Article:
[00028] The bonding agent of at least some embodiments is designed for temperature induced curing and/or UV induced curing. 1-component- or 2- component-bonding agents can be used. Of special advantage are adhesive systems, which can cure at low temperatures or even room temperature, e.g. UV- /light activated adhesives, based on epoxy resins and/or Acrylates. Further hardening / cross-linking of such polymers can often be achieved by a thermal secondary treatment, e.g. in an in-line oven process only requiring moderate temperatures

[00029] It is an advantage of the structures and method of joining and contacting proposed herein, that the absence of conductive fillers or particles in the bonding agents allows for a very broad choice of adhesive systems suitable for the

application, and significant cost savings. The viscosity of uncured adhesive can be chosen / optimized for the application process and for optimized wetting /

spreading in the joining structures described herein. Thus, optimum adhesion and strength of the bond line can be achieved; (air) bubble formation and uncontrolled shrinkage while hardening or curing can be avoided.

[00030] It is a further advantage of some of the mentioned 1-component bonding agents, that they can be processed by spray heads or by the nozzles of an inkjet apparatus. That is, the bonding agent can be applied in precise quantities to the respective surface of one or both contact partners before these two contact partners are joined and before uniaxial pressure is applied.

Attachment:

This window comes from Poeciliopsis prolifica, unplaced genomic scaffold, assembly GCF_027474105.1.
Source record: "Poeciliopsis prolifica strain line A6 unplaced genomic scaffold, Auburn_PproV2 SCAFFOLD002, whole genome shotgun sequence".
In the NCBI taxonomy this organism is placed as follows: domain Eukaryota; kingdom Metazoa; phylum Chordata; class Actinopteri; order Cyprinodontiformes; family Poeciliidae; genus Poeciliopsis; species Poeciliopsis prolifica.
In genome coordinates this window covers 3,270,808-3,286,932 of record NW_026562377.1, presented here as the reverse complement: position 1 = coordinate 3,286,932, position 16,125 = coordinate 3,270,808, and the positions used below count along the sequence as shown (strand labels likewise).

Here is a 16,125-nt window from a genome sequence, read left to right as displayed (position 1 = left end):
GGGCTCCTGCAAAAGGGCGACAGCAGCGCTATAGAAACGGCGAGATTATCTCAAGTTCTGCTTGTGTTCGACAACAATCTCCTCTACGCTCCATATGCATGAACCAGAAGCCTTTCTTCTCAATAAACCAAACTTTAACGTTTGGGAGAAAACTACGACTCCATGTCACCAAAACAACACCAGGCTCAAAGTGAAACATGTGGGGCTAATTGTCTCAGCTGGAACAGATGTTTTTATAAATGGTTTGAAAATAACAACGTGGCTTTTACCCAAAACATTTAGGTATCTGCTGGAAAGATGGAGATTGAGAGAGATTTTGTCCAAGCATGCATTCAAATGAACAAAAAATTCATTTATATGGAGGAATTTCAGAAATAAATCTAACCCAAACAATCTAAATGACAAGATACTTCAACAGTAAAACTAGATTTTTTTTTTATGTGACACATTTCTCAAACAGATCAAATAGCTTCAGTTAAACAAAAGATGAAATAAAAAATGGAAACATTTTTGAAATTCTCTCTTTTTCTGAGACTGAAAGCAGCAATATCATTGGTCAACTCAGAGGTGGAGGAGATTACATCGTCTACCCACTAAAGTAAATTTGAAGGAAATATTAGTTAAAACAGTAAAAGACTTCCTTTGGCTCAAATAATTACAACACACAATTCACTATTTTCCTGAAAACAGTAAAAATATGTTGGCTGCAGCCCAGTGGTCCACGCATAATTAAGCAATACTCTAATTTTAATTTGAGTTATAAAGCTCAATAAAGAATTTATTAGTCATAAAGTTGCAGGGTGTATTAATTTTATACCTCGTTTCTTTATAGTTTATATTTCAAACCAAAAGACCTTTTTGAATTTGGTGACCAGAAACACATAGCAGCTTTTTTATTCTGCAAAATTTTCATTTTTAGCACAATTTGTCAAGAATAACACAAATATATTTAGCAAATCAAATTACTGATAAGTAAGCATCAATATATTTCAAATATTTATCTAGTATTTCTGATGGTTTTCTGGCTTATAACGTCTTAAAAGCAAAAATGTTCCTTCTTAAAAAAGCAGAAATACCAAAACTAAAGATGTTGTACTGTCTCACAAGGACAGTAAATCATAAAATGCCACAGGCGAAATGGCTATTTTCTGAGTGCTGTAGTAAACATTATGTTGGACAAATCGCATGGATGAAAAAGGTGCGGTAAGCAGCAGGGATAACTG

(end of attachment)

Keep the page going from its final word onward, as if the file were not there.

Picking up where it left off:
[00031] It is a further advantage of the use of such a bonding agent that the assembly and curing can be carried out at low temperatures, preferably at temperatures below 150° C, and even at room temperature. This helps to reduce incorporated mechanical stress, piece parts deformation and metal adhesion failure on joint interfaces.

[00032] It is a further advantage of the use of such a bonding agent that during the assembly process a positive substance bonding between the two contact partners is obtained. After the assembly process, the apparatus, which comprises two positively substance bonded contact partners, is significantly more temperature resistant and shock-proof than e.g. press-mated or screw-fitted parts.